Professor - Community & Ecosystems Ecology; National Centre for Biological Sciences, Tata Institute of Fundamental Research (NCBS-TIFR)
Professor, School of Environmental Sciences, UOG; Director & PI, Anand Lab, GIER; University of Guelph (UOG); Guelph Institute for Environmental Research (GIER)
There are emerging issues regarding the transition of Indian economies to circularity that we are still learning about and preparing to deal with. There is currently a slow transition of businesses in India into circularity and to achieving the UN Sustainable Development Goals (SDGs). Further, there is a lack of awareness from those in power coupled with the perpetuation of legacy systems in order to maintain power structures. Most people view businesses as a money-making venture and not as an environmental, social economy. Patient capital is also required for these systems to be implemented and there is a lack of a systems viewpoint to implement the solutions. All these problems have led to a lack of accountability for externalities such as plastic waste and greenhouse gas emissions. These issues have also led to a lack of production capacity with acceptable bounds on negative externalities. For example, there is a lack of clean energy technology for legacy systems like plastic and coalmines. This leaves us with entrenched industries who lack research and development for sustainable business models. Many of these industries are also exposed to imminent risks from climate and sustainability issues. Further there is a lack of awareness, adequate policy signalling, best-practices and tools that add additional threats to Indian business and the economy in a rapidly changing world.
To address these issues, we see the need to systematically develop sustainable business models especially applying emerging technologies in order to balance externalities within free-market democratic- systems to address sustainability, climate and circular economies.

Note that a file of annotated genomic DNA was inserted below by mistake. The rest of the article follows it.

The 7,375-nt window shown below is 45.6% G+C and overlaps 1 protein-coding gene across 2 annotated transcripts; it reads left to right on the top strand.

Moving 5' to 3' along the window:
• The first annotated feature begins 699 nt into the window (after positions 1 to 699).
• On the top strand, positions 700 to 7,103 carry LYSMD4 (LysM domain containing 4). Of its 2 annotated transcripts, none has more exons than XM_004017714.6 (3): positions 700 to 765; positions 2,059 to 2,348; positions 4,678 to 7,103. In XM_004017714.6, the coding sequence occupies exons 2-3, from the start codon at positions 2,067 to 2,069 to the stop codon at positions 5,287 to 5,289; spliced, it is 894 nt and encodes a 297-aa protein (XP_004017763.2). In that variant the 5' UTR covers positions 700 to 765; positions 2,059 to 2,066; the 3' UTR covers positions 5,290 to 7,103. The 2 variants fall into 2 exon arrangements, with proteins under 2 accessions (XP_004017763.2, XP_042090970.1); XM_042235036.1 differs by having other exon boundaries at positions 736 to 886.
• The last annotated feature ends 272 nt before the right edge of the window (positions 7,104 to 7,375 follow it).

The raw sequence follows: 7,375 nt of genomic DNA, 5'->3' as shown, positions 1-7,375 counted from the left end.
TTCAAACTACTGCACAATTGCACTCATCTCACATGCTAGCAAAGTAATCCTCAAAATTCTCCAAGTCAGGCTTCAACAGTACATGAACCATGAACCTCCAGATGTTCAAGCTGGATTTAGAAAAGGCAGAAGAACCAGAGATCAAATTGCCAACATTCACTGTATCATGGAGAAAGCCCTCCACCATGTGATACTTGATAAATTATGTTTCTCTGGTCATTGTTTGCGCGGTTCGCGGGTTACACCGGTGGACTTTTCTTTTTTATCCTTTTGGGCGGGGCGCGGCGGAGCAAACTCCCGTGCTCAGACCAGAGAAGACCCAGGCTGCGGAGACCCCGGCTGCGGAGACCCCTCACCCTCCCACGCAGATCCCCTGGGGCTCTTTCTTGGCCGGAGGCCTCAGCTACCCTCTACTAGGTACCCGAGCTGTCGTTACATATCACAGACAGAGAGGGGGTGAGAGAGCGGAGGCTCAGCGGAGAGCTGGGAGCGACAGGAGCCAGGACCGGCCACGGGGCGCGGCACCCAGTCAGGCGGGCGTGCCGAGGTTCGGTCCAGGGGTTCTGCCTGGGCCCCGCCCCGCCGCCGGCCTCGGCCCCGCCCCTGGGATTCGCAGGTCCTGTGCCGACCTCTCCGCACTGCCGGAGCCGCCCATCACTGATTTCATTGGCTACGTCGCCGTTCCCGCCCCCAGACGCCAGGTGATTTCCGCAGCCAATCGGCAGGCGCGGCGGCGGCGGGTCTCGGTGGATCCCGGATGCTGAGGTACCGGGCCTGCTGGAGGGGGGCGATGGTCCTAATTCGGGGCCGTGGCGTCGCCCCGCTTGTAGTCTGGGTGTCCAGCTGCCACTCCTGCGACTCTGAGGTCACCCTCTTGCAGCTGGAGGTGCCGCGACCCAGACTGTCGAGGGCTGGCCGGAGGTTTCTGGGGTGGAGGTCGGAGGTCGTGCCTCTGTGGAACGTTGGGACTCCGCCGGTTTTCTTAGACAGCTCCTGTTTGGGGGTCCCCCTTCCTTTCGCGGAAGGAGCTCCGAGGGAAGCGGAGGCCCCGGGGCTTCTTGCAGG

1. Identifying existing opportunities for effective climate action by Indian businesses especially in the business of waste and circularity.
2. Identifying the characteristics that underlie effective climate action for businesses, e.g., measuring effectiveness, balancing needs, and creating impact.
3. Develop an integrative strategy for incentivisation, monitoring, and regulation of transitioning businesses to effective climate action.
4. Development of a “transition toolkit” with pathways to enable regenerative business containing a proven pilot and financially sustainable business model for a particular high-value business case in India.
This project can:
1. Close the loop between societal challenges regarding climate action and empirical research.
2. Provide a tool for Indian businesses to progress towards climate action leading to increase in jobs and growth opportunities.
3. Demonstrate a pathway to a low carbon future that brings together business, science, and policy.
4. Create a unique network based on systems thinking linking academics and industry that can be expanded to other issues.
5. Enhance India's pursuit of the SDGs.
6. Provide an economic, political, and academic incentive for investment into climate action in India.